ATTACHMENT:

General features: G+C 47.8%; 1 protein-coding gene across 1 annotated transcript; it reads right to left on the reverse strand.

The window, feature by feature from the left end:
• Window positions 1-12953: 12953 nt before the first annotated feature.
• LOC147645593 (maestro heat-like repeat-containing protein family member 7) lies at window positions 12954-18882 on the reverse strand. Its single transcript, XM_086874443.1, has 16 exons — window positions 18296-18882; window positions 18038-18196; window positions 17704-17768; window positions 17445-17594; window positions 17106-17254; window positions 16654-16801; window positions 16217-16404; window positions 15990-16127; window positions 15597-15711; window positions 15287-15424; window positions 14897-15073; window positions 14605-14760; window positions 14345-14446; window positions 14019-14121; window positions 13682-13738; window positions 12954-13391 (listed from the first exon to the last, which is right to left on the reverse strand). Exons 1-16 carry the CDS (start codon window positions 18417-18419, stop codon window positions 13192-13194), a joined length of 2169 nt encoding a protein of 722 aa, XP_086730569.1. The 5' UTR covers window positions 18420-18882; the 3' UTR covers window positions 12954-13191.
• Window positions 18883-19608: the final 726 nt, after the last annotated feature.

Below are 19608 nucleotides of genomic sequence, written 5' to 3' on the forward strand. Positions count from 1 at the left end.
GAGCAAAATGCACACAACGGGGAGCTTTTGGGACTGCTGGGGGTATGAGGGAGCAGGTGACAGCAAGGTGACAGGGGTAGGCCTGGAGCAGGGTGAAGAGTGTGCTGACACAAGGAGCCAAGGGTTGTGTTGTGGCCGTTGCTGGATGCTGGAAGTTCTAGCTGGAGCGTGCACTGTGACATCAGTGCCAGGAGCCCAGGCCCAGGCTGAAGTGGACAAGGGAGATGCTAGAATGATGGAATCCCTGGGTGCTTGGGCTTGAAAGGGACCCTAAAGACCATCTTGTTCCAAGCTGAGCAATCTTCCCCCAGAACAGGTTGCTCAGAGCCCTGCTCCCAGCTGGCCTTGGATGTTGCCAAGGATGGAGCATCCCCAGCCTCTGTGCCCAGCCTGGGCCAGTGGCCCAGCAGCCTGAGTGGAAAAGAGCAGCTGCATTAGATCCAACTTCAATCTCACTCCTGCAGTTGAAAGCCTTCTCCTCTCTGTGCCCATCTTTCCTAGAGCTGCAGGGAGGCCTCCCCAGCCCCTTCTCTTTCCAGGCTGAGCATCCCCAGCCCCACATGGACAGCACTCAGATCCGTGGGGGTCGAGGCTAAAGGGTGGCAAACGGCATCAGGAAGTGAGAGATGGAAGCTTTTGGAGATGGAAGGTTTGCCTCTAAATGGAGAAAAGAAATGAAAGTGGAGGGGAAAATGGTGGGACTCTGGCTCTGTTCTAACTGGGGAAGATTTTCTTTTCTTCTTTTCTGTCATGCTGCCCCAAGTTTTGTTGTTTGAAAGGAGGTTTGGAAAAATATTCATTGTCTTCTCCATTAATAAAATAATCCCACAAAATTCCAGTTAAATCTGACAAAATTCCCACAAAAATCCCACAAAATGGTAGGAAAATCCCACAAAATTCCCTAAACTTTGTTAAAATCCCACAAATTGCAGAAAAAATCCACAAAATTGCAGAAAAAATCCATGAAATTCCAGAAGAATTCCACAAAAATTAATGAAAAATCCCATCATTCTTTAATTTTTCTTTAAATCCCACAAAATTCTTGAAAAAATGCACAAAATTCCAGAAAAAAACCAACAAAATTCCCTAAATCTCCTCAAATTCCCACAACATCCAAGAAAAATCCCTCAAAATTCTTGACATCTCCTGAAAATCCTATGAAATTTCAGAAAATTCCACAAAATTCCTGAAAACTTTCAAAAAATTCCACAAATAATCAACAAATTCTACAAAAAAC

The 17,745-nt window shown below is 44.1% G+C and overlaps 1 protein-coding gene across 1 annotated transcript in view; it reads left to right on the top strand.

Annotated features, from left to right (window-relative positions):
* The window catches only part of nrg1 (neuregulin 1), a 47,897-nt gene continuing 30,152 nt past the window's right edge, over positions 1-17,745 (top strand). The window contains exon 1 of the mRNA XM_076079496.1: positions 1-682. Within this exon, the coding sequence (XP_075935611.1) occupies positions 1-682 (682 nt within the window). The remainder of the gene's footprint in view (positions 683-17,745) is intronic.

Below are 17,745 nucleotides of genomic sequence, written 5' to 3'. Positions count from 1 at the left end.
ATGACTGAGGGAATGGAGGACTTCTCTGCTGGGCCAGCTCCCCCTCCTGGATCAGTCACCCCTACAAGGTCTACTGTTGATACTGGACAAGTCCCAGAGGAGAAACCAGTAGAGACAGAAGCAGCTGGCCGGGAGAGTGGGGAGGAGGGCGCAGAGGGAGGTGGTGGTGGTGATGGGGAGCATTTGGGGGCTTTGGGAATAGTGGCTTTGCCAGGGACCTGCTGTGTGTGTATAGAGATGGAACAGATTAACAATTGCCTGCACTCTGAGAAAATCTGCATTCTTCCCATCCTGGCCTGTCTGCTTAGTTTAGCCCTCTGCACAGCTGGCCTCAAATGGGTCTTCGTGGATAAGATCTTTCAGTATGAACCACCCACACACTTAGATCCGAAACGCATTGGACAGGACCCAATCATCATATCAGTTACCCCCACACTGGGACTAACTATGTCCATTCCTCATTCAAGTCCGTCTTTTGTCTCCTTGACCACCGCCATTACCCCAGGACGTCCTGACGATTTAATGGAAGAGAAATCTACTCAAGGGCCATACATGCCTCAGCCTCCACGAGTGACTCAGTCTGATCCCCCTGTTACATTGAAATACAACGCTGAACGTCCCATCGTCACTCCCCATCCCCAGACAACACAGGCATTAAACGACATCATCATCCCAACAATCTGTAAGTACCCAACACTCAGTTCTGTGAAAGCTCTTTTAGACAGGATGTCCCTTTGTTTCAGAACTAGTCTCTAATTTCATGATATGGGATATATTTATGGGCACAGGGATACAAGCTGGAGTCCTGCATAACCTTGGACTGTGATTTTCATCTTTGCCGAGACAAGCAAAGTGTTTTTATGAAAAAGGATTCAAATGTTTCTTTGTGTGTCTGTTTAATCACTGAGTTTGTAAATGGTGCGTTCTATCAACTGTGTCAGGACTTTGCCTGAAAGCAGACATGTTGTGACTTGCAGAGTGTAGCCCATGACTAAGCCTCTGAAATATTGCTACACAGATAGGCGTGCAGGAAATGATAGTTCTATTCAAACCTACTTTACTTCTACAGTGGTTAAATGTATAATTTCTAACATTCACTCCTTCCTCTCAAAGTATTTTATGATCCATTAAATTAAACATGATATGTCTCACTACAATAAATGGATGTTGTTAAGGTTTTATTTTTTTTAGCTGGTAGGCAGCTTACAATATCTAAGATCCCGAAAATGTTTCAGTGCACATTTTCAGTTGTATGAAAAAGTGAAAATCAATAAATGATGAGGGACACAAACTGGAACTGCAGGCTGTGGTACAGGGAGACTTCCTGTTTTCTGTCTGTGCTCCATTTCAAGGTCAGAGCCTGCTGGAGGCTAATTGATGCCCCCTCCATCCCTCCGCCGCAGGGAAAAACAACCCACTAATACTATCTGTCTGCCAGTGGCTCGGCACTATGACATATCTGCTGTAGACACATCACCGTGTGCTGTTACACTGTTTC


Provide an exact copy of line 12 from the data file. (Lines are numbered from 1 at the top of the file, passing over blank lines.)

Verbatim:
ATGACTGAGGGAATGGAGGACTTCTCTGCTGGGCCAGCTCCCCCTCCTGGATCAGTCACCCCTACAAGGTCTACTGTTGATACTGGACAAGTCCCAGAGGAGAAACCAGTAGAGACAGAAGCAGCTGGCCGGGAGAGTGGGGAGGAGGGCGCAGAGGGAGGTGGTGGTGGTGATGGGGAGCATTTGGGGGCTTTGGGAATAGTGGCTTTGCCAGGGACCTGCTGTGTGTGTATAGAGATGGAACAGATTAACAATTGCCTGCACTCTGAGAAAATCTGCATTCTTCCCATCCTGGCCTGTCTGCTTAGTTTAGCCCTCTGCACAGCTGGCCTCAAATGGGTCTTCGTGGATAAGATCTTTCAGTATGAACCACCCACACACTTAGATCCGAAACGCATTGGACAGGACCCAATCATCATATCAGTTACCCCCACACTGGGACTAACTATGTCCATTCCTCATTCAAGTCCGTCTTTTGTCTCCTTGACCACCGCCATTACCCCAGGACGTCCTGACGATTTAATGGAAGAGAAATCTACTCAAGGGCCATACATGCCTCAGCCTCCACGAGTGACTCAGTCTGATCCCCCTGTTACATTGAAATACAACGCTGAACGTCCCATCGTCACTCCCCATCCCCAGACAACACAGGCATTAAACGACATCATCATCCCAACAATCTGTAAGTACCCAACACTCAGTTCTGTGAAAGCTCTTTTAGACAGGATGTCCCTTTGTTTCAGAACTAGTCTCTAATTTCATGATATGGGATATATTTATGGGCACAGGGATACAAGCTGGAGTCCTGCATAACCTTGGACTGTGATTTTCATCTTTGCCGAGACAAGCAAAGTGTTTTTATGAAAAAGGATTCAAATGTTTCTTTGTGTGTCTGTTTAATCACTGAGTTTGTAAATGGTGCGTTCTATCAACTGTGTCAGGACTTTGCCTGAAAGCAGACATGTTGTGACTTGCAGAGTGTAGCCCATGACTAAGCCTCTGAAATATTGCTACACAGATAGGCGTGCAGGAAATGATAGTTCTATTCAAACCTACTTTACTTCTACAGTGGTTAAATGTATAATTTCTAACATTCACTCCTTCCTCTCAAAGTATTTTATGATCCATTAAATTAAACATGATATGTCTCACTACAATAAATGGATGTTGTTAAGGTTTTATTTTTTTTAGCTGGTAGGCAGCTTACAATATCTAAGATCCCGAAAATGTTTCAGTGCACATTTTCAGTTGTATGAAAAAGTGAAAATCAATAAATGATGAGGGACACAAACTGGAACTGCAGGCTGTGGTACAGGGAGACTTCCTGTTTTCTGTCTGTGCTCCATTTCAAGGTCAGAGCCTGCTGGAGGCTAATTGATGCCCCCTCCATCCCTCCGCCGCAGGGAAAAACAACCCACTAATACTATCTGTCTGCCAGTGGCTCGGCACTATGACATATCTGCTGTAGACACATCACCGTGTGCTGTTACACTGTTTC